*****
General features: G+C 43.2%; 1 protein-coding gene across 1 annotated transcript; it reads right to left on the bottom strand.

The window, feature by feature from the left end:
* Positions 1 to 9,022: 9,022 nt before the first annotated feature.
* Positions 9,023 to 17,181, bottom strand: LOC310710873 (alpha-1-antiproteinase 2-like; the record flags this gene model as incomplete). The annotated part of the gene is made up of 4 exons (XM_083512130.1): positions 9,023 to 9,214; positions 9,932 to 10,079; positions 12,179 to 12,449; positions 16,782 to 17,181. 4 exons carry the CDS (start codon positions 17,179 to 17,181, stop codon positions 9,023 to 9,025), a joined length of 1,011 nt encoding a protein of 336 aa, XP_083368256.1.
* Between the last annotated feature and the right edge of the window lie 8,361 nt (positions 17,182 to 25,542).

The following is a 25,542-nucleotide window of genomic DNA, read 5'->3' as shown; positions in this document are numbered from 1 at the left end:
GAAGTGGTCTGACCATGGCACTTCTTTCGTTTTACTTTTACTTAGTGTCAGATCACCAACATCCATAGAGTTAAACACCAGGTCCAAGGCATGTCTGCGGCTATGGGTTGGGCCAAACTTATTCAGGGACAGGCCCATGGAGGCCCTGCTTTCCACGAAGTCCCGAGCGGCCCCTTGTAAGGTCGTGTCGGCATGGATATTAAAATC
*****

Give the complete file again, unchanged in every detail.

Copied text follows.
General features: G+C 43.2%; 1 protein-coding gene across 1 annotated transcript; it reads right to left on the bottom strand.

The window, feature by feature from the left end:
* Positions 1 to 9,022: 9,022 nt before the first annotated feature.
* Positions 9,023 to 17,181, bottom strand: LOC310710873 (alpha-1-antiproteinase 2-like; the record flags this gene model as incomplete). The annotated part of the gene is made up of 4 exons (XM_083512130.1): positions 9,023 to 9,214; positions 9,932 to 10,079; positions 12,179 to 12,449; positions 16,782 to 17,181. 4 exons carry the CDS (start codon positions 17,179 to 17,181, stop codon positions 9,023 to 9,025), a joined length of 1,011 nt encoding a protein of 336 aa, XP_083368256.1.
* Between the last annotated feature and the right edge of the window lie 8,361 nt (positions 17,182 to 25,542).

The following is a 25,542-nucleotide window of genomic DNA, read 5'->3' as shown; positions in this document are numbered from 1 at the left end:
GAAGTGGTCTGACCATGGCACTTCTTTCGTTTTACTTTTACTTAGTGTCAGATCACCAACATCCATAGAGTTAAACACCAGGTCCAAGGCATGTCTGCGGCTATGGGTTGGGCCAAACTTATTCAGGGACAGGCCCATGGAGGCCCTGCTTTCCACGAAGTCCCGAGCGGCCCCTTGTAAGGTCGTGTCGGCATGGATATTAAAATC